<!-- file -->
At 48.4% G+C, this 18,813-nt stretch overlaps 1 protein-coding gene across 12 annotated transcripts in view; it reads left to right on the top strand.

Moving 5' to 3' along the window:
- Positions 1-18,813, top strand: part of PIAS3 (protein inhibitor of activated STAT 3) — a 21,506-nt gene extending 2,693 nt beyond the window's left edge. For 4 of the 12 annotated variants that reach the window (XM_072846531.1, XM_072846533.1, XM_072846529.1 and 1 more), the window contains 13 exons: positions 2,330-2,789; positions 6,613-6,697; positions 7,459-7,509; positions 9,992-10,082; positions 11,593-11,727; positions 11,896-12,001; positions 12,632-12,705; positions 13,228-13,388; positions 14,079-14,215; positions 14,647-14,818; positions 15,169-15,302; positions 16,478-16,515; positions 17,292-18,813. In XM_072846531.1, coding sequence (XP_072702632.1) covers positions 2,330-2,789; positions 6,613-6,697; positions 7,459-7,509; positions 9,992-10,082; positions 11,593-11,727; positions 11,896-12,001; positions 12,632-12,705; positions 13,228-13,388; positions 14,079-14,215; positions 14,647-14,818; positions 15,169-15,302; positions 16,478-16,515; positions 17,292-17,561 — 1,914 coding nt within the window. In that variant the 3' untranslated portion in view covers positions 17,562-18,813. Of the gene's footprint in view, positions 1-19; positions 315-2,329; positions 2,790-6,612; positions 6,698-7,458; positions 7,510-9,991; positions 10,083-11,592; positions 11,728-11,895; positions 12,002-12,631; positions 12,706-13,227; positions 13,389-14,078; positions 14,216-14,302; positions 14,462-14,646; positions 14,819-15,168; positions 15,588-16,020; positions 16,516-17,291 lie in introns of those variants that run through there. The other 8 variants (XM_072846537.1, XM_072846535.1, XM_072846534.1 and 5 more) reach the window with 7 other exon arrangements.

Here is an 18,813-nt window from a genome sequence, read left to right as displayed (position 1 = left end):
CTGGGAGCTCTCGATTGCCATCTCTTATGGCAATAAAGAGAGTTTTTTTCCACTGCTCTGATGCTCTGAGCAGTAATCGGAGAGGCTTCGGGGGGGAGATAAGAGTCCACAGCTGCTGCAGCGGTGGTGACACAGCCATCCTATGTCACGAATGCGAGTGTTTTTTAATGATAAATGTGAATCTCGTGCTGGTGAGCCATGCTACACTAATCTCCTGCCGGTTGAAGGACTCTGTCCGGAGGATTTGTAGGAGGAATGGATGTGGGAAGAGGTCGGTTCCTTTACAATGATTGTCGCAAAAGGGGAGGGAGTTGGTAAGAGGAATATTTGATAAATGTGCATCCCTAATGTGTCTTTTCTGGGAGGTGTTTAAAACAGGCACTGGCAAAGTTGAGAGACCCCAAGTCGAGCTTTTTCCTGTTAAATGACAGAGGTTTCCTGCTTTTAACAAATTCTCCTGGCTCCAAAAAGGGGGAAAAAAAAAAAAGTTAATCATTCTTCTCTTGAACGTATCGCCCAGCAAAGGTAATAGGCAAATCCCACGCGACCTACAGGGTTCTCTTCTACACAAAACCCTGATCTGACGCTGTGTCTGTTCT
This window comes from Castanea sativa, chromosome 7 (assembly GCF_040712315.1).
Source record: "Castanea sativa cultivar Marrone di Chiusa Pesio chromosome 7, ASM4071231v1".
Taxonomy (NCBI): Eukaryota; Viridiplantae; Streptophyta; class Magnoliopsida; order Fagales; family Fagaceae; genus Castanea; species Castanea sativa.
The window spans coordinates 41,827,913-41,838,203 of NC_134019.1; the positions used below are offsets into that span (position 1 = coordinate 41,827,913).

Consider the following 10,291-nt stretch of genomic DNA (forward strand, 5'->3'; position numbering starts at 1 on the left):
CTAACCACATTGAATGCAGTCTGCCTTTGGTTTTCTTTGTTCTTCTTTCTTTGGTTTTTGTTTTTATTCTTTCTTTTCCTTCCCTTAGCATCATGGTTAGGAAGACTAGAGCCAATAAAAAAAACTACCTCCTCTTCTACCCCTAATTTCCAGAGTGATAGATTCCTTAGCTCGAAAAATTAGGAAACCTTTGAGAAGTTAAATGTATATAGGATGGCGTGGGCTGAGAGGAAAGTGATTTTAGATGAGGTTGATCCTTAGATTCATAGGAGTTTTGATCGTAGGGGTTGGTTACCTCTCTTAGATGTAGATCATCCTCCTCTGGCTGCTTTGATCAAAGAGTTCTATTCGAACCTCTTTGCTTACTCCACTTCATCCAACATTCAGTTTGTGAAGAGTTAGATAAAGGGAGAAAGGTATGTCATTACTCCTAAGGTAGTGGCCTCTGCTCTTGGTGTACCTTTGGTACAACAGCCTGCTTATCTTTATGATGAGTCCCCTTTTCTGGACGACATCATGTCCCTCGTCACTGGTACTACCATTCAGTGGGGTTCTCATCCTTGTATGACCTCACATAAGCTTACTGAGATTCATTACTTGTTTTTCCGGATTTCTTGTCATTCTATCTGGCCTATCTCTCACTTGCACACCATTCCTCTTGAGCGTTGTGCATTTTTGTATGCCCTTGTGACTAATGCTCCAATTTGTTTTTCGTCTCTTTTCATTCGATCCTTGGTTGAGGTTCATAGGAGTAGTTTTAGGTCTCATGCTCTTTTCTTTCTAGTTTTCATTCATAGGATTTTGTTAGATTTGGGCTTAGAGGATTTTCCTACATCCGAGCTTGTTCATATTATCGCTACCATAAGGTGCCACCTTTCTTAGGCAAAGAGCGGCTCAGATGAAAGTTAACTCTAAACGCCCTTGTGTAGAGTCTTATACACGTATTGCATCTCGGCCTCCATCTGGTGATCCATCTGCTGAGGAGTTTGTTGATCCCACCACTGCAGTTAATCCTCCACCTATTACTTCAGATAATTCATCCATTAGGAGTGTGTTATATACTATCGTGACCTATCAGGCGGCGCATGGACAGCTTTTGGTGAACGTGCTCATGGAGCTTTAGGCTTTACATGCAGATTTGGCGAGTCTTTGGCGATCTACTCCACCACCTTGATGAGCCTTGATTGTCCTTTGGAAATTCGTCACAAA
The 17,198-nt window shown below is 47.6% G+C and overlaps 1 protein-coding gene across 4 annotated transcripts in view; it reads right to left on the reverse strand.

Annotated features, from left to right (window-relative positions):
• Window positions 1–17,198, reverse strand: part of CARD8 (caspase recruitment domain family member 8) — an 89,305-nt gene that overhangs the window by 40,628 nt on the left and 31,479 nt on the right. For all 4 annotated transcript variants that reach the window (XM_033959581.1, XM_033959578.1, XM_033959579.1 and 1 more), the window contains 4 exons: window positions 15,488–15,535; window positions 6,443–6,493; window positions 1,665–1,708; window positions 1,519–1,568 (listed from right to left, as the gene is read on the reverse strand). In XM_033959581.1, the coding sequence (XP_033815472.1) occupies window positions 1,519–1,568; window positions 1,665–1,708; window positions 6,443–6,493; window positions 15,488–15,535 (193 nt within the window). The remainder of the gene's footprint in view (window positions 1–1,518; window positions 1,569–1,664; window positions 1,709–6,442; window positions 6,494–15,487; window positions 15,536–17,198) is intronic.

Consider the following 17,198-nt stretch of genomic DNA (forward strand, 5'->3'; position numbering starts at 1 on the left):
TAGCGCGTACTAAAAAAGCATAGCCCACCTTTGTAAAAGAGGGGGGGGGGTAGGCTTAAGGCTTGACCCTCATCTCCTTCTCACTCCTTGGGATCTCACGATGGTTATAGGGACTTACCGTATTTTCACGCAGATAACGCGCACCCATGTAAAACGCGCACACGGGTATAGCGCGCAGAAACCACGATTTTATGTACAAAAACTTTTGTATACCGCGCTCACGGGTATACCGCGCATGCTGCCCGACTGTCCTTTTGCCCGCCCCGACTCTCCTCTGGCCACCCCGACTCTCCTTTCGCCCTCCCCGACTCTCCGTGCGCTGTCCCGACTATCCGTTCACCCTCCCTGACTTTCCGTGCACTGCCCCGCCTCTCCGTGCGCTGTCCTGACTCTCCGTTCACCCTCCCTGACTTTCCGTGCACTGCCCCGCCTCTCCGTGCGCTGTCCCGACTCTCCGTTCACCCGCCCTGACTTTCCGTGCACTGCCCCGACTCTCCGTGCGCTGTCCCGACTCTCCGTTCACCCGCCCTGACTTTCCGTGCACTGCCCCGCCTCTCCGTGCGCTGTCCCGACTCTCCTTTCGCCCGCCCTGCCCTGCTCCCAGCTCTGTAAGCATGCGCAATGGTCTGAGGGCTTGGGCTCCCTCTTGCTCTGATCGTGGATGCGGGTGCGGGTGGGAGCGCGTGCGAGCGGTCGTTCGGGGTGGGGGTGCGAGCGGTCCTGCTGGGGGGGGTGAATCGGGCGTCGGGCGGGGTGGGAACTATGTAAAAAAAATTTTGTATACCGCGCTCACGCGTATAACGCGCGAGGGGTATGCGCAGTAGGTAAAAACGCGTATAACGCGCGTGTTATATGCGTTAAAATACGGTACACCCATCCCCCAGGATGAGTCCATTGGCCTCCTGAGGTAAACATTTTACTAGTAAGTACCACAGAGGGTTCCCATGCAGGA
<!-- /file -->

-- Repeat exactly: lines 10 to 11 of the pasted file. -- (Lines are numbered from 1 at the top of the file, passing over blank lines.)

Consider the following 10,291-nt stretch of genomic DNA (forward strand, 5'->3'; position numbering starts at 1 on the left):
CTAACCACATTGAATGCAGTCTGCCTTTGGTTTTCTTTGTTCTTCTTTCTTTGGTTTTTGTTTTTATTCTTTCTTTTCCTTCCCTTAGCATCATGGTTAGGAAGACTAGAGCCAATAAAAAAAACTACCTCCTCTTCTACCCCTAATTTCCAGAGTGATAGATTCCTTAGCTCGAAAAATTAGGAAACCTTTGAGAAGTTAAATGTATATAGGATGGCGTGGGCTGAGAGGAAAGTGATTTTAGATGAGGTTGATCCTTAGATTCATAGGAGTTTTGATCGTAGGGGTTGGTTACCTCTCTTAGATGTAGATCATCCTCCTCTGGCTGCTTTGATCAAAGAGTTCTATTCGAACCTCTTTGCTTACTCCACTTCATCCAACATTCAGTTTGTGAAGAGTTAGATAAAGGGAGAAAGGTATGTCATTACTCCTAAGGTAGTGGCCTCTGCTCTTGGTGTACCTTTGGTACAACAGCCTGCTTATCTTTATGATGAGTCCCCTTTTCTGGACGACATCATGTCCCTCGTCACTGGTACTACCATTCAGTGGGGTTCTCATCCTTGTATGACCTCACATAAGCTTACTGAGATTCATTACTTGTTTTTCCGGATTTCTTGTCATTCTATCTGGCCTATCTCTCACTTGCACACCATTCCTCTTGAGCGTTGTGCATTTTTGTATGCCCTTGTGACTAATGCTCCAATTTGTTTTTCGTCTCTTTTCATTCGATCCTTGGTTGAGGTTCATAGGAGTAGTTTTAGGTCTCATGCTCTTTTCTTTCTAGTTTTCATTCATAGGATTTTGTTAGATTTGGGCTTAGAGGATTTTCCTACATCCGAGCTTGTTCATATTATCGCTACCATAAGGTGCCACCTTTCTTAGGCAAAGAGCGGCTCAGATGAAAGTTAACTCTAAACGCCCTTGTGTAGAGTCTTATACACGTATTGCATCTCGGCCTCCATCTGGTGATCCATCTGCTGAGGAGTTTGTTGATCCCACCACTGCAGTTAATCCTCCACCTATTACTTCAGATAATTCATCCATTAGGAGTGTGTTATATACTATCGTGACCTATCAGGCGGCGCATGGACAGCTTTTGGTGAACGTGCTCATGGAGCTTTAGGCTTTACATGCAGATTTGGCGAGTCTTTGGCGATCTACTCCACCACCTTGATGAGCCTTGATTGTCCTTTGGAAATTCGTCACAAA